Vertical Mobility

Driving to the Top, a Guide to the Cars of the Corporate Ladder

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Welcome to the parking lot — the place of subtle glances and quiet murmurs. It’s the aire libre water cooler, the place where all those status symbols on four wheels are assessed, discussed and judged. Not that opinions matter, right? All those furtive glances given as John Doe puts rubber to road in his shiny new Benz on the near side of a Friday afternoon — they’re not significant. Or are they?

There’s the old adage: “Dress for the career you want, not the one you have”; well, friends, swap dress with drive, and we’re in business. The rolling status symbol is a means of showing competence, at each compensation level. So we tested out cars at six different pay structures, seeing where they’d place on the corporate ladder. Because from the mailroom to the the “Reserved for the President” parking spot, what you drive does make a difference. – Matthew Ankeny


Jaguar XF

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The CEO’s Ride: Jaguar, like its sister company Range Rover, is tasked with carrying on the heritage of an entire culture. The XF fills the role, exuding cricket matches, tea time, tailored clothing and the perfect amount of refinement. The 3.0 supercharged V6 is certainly worth the extra $7,000 over the base, as the extra 100 horsepower fit the size of the car. The exterior lines are elegant without coming off as pretentious, and the interior — with its use of wood, leather, chrome and contrast stitching — is reminiscent of the corner office. The seats, perforated leather, suede headliner, 17-speaker 850W audio system and dramatic shifter knob that rises from the center console create an experience, not just a car. Unfortunately, the 7-inch touchscreen info system is slow to respond and rear visibility is poor due to the wide C-pillars — but, hey, even CEOs have blind spots.

Jaguar XF 3.0 Specs
Engine: 3.0-liter supercharged V6
Horsepower: 340
Torque: 332 lb-ft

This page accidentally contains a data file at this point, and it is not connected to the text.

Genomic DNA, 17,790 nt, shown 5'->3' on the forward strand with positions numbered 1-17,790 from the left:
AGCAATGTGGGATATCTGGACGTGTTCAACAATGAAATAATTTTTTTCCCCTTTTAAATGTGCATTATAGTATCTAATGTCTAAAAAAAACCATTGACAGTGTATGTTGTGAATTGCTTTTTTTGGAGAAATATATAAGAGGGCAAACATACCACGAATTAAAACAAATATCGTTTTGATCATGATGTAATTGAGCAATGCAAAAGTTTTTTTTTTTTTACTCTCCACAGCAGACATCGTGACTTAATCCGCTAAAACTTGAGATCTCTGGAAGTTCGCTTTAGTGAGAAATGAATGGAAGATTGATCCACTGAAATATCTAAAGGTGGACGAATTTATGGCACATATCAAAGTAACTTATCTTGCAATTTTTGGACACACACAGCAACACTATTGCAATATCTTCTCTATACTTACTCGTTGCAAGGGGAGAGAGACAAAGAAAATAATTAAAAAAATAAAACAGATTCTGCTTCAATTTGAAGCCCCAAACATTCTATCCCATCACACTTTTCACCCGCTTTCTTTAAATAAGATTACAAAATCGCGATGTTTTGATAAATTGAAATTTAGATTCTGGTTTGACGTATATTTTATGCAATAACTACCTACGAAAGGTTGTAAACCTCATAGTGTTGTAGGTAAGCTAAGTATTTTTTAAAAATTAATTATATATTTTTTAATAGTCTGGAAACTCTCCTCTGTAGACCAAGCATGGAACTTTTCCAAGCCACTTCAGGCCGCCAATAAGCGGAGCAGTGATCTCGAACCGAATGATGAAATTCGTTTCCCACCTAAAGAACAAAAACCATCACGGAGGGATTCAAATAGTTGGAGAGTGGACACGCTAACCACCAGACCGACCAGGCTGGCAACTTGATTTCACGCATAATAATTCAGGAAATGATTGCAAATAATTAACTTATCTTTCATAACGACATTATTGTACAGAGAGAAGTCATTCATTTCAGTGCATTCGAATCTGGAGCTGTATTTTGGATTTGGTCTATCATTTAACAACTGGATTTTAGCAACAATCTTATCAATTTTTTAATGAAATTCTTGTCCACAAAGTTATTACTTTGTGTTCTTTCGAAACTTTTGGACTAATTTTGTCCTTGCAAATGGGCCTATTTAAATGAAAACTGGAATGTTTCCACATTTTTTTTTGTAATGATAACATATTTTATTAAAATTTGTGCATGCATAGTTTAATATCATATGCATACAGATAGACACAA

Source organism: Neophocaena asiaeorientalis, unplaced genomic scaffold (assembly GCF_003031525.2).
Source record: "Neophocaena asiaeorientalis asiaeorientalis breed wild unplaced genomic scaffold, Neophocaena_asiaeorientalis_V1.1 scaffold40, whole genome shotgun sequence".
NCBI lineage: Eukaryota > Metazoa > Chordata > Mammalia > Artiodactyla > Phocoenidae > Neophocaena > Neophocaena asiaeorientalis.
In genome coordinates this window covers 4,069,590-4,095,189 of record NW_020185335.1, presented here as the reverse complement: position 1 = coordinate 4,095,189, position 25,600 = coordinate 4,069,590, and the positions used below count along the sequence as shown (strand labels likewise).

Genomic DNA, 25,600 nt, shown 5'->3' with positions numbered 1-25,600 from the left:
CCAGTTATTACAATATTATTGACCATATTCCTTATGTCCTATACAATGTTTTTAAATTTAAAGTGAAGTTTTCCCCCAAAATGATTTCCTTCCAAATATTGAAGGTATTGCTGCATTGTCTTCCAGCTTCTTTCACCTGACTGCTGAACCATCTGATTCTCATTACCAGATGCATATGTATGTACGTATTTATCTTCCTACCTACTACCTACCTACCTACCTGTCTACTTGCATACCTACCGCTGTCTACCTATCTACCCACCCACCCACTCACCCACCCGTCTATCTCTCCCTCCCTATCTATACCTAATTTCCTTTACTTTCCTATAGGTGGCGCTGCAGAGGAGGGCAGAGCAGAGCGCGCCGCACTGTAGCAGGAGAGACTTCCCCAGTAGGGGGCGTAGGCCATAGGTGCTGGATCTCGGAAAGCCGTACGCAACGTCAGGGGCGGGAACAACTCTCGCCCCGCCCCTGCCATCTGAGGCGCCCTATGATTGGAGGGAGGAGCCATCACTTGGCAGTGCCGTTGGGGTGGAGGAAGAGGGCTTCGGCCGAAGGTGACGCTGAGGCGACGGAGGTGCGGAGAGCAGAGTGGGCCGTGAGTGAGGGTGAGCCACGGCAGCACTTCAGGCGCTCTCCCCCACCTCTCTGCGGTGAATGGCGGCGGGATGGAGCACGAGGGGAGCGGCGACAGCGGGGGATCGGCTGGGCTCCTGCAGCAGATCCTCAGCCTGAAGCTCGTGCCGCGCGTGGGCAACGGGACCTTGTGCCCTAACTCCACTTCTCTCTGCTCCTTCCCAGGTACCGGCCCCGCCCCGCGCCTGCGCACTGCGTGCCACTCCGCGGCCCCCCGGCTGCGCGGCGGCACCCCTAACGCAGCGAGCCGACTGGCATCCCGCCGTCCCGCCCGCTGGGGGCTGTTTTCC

Drive System: RWD
0-60 mph: 5.7 seconds
Top Speed: 121 mph

Mercedes-Benz C400

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The COO’s Ride: The COO should stand apart. He exudes a humble confidence, as if to say, “I am honored to be in this position and I will kick your ass if you mess with me.” The Mercedes-Benz C400 matches this attitude perfectly. Newly designed for 2015, the C-class has been classed up so high they had to create an entirely new car (the CLA) to take the “entry-level” moniker. With round, sculpted edges on the front fascia and rear end, as well as a gorgeous interior (natural wood, leather, chrome and accent lighting), its distinction is obvious. And, the C-Class’s tech game is on point with a new 7-inch stand-alone screen and a new center control with essentially a mouse track pad. The twin turbo V6 gives plenty of power and steering is sharp — especially in sport mode relaxing the traction controls just enough for some tail movement in sharp corners for those night drives home when you need to clear your mind from the day’s merger talks.

Mercedes-Benz C400 Specs
Engine: 3.0-liter bi-turbo V6
Horsepower: 329
Torque: 354 lb-ft
Drive System: RWD
0-60 mph: 5.2 seconds
Top Speed: 136 mph


Dodge Charger SXT

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The Manager’s Ride: A manager may push too hard, and he may piss some people off, but ultimately he wants the best for them, and the Charger SXT is that kind of car. It has the ability to get shit done, and it’s readily available to take all the cronies on a Chipotle run. The Charger comes with nine different trims, ranging from aggressive to “hide yo kids, hide yo wife.” The SXT comes with cloth sport seats and an 8.4-inch touchscreen featuring their Dodge U-Connect system. Multiple USB ports, an SD slot, two 12-volt outlets and available wi-fi give you assets for staying connected and charged while on the road. The car looks massive, but thankfully it’s well composed on the road. The long hood takes a little getting used to, but once you’ve figured out how to handle and harness this beast, it runs true and has your back. Just like your best new recruit.